Anton Chekhov's final play, The Cherry Orchard, premiered in Moscow just six months before his death, in 1904. It was immediately well-received, but the author was frustrated with the production. Chekhov considered it a comedy, but Moscow Art Theater director Constantin Stanislavski staged it as tragedy, with what the playwright felt was an insufferable amount of "weepiness." Over a hundred years and a hundred thousand boring Chekhov productions later, one imagines the author would have been pleased with Andrei Belgrader's fresh revival of the play at the intimate Classic Stage Company, where an almost sublime balance of absurd humor and poignant wistfulness has been achieved, thanks to a splendid ensemble featuring John Turturro, Dianne Wiest, Josh Hamilton, Alvin Epstein, and Daniel Davis.

The Cherry Orchard really can be quite funny, primarily for how it presents a fading aristocracy's frivolous ineptitude. The titular orchard is located on the estate of a wealthy family who no longer have the means to keep it in their portfolio. They've returned to the manor to try and raise enough money to prevent the land from being auctioned off, but Madame Ranevskaya (Dianne Wiest) is a spendthrift who literally cannot hold onto a dime, and despite all her indulgent nostalgia about her ancestral home, she and her clan prove incapable (or unwilling) to doing anything serious about it. So they sit around and play billiards (or recall great moments in billiards), drink, dance, idly philosophize, and generally pity themselves.

Lopakhin, the prosperous son of a serf played by the great John Turturro, advises the family to keep their estate by turning part of it into a profitable vacation retreat, but Ranevskaya won't hear of it. "Cottages, summer people—forgive me, but it's so vulgar," she tells him, with an exhausted wave of the hand. So instead [SPOILER!] Lopakhin simply buys the estate himself, and his buffoonish celebratory dance in front of the appalled fading aristocrats is vulgarity incarnate. At one point Turturro even rips the stuffing out of a chair like a feral beast, sending feathers floating through the small theater for the remainder of the performance, like a ticker-tape parade celebrating his character's rise from serf to bourgeois barbarian.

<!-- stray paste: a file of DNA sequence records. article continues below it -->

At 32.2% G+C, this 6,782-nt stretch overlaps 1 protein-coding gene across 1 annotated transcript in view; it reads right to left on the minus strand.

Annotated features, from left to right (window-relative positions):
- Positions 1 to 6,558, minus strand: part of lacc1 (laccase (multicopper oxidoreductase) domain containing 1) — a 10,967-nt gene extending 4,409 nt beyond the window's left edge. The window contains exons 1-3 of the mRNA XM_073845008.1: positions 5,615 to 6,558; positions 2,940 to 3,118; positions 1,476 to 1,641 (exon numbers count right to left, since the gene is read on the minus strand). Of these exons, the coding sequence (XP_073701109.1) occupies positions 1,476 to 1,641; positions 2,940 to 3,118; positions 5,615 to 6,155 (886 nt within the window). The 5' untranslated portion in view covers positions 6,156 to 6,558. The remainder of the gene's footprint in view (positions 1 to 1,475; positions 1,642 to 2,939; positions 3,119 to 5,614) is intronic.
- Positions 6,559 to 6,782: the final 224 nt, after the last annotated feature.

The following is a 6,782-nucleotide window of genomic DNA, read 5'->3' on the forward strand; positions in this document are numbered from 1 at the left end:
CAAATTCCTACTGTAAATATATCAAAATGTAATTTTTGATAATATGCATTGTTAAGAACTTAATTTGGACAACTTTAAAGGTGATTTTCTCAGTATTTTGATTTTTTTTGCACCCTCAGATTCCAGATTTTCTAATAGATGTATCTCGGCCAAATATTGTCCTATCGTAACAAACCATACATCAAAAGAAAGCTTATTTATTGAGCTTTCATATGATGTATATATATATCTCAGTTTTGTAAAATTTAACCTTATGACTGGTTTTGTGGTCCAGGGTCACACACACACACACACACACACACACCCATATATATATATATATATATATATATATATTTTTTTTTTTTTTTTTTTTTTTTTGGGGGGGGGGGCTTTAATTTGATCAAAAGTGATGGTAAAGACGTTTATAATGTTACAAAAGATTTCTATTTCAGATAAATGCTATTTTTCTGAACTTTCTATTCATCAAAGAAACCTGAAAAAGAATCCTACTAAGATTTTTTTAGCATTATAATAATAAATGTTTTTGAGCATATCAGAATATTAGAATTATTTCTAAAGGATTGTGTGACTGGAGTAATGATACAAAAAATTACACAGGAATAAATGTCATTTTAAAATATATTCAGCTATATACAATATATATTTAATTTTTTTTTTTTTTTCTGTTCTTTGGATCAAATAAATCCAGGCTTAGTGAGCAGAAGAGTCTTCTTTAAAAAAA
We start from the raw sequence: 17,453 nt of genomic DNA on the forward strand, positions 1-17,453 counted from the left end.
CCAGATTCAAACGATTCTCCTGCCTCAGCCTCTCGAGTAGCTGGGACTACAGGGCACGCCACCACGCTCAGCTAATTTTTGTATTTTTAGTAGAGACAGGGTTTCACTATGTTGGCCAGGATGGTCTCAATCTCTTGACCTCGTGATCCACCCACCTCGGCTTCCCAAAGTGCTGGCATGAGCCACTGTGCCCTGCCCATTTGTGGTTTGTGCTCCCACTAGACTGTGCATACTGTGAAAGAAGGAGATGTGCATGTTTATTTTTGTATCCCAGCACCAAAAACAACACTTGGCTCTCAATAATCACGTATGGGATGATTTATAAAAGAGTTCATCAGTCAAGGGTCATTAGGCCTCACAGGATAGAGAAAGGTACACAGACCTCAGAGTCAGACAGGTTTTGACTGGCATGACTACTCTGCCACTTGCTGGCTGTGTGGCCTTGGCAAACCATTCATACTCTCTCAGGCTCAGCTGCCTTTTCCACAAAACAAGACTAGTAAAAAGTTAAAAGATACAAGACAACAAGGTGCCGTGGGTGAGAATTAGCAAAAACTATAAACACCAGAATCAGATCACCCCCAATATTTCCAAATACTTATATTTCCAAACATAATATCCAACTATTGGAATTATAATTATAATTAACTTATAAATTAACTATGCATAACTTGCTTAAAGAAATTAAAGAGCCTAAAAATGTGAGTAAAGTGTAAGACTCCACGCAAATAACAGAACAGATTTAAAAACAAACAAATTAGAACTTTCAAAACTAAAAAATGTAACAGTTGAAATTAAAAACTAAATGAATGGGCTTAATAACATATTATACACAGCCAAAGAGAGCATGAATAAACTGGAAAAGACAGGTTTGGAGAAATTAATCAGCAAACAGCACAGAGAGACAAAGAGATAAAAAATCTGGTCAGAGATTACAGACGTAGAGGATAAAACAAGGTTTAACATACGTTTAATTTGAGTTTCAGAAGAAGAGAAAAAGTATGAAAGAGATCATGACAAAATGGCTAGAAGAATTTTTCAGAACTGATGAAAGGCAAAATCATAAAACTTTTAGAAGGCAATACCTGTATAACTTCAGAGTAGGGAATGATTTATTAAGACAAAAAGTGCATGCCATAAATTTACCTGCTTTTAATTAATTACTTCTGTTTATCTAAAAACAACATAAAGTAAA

But that bit of unbridled scenery-chewing is an exception; Belgrader has directed the play (which has been smoothly translated by John Christopher Jones) with a delicate, playful touch. It's very difficult to get Chekhov right, but it's clear this ensemble is listening intently to the subtleties in what is arguably the author's most mature play, and only rarely to do you catch one off the actors imposing any sort of comic business that isn't intended in the text. Aside from the unsurprisingly entertaining Turturro and Wiest, Alvin Epstein is particularly hilarious as the grousing manservant Fiers, and Daniel Davis's sonorous, elegantly affected voice is just perfect for the part of Ranevskaya's blabbermouth brother.

If anything, you wonder if the actors are holding back a little as they settle into their roles, and it will be interesting to see how their performances evolve over the course of this month. (The run ends December 30th.) But as it opens tonight in its current form, this "Cherry Orchard" is full of delightful moments of humor and pathos, and it makes a fitting conclusion to Classic Stage Company's excellent series of Chekhov productions, which began in 2008 with The Seagull (also starring Wiest). If you've never seen a Chekhov production that felt authentic and lived-in, inhabited by real people who seem almost like contemporaries, here is a rare opportunity.